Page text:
Broadcast networks' load of first-run reality programming failed to stop the typical summertime drain of audience to cable, leaving networks with the consolation prize of suffering less damage than in recent years.
But not all the cable networks can brag. Some large cable nets took big hits during the summer, and their high-profile bets on new original series didn't pan out.
During the official TV season (September 2002 through May 2003), the seven broadcast networks nudged ahead of basic cable, snagging about 48% of the average prime time audience, according to Nielsen Media Research. The 44 cable networks measured by Nielsen combined to secure 47%. (The remaining TV audience goes to pay cable, Hispanic broadcast networks, syndicated shows and noncommercial TV.)
When the broadcast networks load up their summer schedules with reruns, their share drops as cable networks exploit the supposedly slow season. For several years, cable services like Discovery and USA Network have targeted summer for both new series and new episodes of old series, hurting broadcasters in the summer and coaxing viewers into sticking around in the fall. In summer 2000, broadcast nets enjoyed 40.5% of prime time share. By 2002, that had dropped to 33%.
Broadcast executives grew tired of watching cable's gains. "We are serving notice with this move that NBC intends to compete 12 months a year," NBC Entertainment President Jeff Zucker declared last spring.
NBC slotted originals in more than half its summer schedule. The new entries included Fame, For Love or Money and Last Comic Standing. Fox tried to repeat last summer's monster success with a kiddie American Idol spinoff, American Juniors and even a drama, Keen Eddie. Other networks followed suit.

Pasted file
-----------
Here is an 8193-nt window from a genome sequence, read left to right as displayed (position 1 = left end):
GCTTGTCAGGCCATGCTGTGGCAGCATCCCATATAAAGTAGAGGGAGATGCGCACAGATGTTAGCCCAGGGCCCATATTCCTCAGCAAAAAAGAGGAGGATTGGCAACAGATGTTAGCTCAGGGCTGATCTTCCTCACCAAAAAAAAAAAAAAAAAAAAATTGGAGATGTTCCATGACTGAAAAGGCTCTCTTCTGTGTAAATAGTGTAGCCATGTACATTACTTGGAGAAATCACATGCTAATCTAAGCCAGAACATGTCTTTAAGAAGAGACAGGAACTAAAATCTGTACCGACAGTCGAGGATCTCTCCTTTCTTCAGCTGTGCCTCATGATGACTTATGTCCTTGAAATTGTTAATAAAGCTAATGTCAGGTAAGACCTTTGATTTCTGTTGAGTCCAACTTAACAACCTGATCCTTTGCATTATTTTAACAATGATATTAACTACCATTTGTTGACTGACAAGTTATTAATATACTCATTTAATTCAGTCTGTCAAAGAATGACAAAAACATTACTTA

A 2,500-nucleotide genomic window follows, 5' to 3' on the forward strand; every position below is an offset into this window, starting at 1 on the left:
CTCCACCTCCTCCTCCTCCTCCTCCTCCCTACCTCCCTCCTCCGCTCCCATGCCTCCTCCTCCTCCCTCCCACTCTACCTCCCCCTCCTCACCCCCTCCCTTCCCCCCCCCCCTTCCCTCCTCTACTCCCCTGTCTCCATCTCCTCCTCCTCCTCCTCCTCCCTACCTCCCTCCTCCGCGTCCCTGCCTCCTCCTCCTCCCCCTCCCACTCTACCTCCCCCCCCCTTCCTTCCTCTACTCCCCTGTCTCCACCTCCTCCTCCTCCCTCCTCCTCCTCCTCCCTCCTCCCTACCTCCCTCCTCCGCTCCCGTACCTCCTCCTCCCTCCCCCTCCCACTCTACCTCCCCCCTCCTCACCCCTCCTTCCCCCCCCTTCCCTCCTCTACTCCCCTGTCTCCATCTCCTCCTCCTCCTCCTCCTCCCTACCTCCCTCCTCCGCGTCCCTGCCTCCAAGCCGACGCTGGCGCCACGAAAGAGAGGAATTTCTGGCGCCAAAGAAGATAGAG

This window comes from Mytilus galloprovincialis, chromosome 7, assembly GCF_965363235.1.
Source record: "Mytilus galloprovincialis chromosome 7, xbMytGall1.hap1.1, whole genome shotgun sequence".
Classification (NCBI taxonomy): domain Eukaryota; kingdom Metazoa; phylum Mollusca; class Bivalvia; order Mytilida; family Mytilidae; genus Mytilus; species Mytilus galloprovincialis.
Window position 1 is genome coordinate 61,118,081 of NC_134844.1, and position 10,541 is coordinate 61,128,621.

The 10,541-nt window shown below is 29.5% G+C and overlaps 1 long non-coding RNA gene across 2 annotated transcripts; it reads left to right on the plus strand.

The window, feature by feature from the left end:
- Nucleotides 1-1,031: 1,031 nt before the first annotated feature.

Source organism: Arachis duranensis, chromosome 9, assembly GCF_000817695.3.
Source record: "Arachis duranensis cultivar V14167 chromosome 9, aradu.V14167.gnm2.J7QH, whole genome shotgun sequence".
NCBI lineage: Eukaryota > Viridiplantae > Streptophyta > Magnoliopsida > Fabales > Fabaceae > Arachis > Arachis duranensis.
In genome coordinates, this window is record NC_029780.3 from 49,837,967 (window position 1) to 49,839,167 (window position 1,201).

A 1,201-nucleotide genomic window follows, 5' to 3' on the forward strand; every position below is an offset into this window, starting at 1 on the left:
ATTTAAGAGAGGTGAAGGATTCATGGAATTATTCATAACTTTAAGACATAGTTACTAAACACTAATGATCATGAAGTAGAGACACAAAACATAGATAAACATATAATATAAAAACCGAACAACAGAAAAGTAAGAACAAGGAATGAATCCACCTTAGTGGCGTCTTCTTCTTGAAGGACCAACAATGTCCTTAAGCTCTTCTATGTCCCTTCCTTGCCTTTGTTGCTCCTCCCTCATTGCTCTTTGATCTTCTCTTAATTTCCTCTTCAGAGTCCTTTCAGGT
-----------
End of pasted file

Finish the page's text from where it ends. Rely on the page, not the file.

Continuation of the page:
But the effort failed to reverse the slide, although it did slow it considerably. This summer, the seven broadcast networks were down just down six-tenths of a point from last summer, to 32.4%.
During the past two summers, the broadcast networks lost as much as 11% in total viewers and 13% in adults 18-49. This year, both categories fell just 2%.
"It's a naïve way of looking at things to say that, unless we show a gain, it's not a success when the typical pattern has been a much greater fall-off," said Thomas Bierbaum, an NBC spokesman.
Cable-network executives, naturally, give the numbers a different spin. "They're just not seeing much of a ratings boost at all," Turner Broadcasting Chief Research Officer Jack Wakshlag said. "The erosion still continues; cable continues to grow."
Said Lifetime Executive Vice President Tim Brooks, "I think it's a summer that broadcasters tried very hard to recapture." And, initially, they were making headway, with heavily promoted reality series like NBC's For Love or Money pushing household viewership up 2.4% in June. During August, though, the broadcasters were off 4.5% from last year.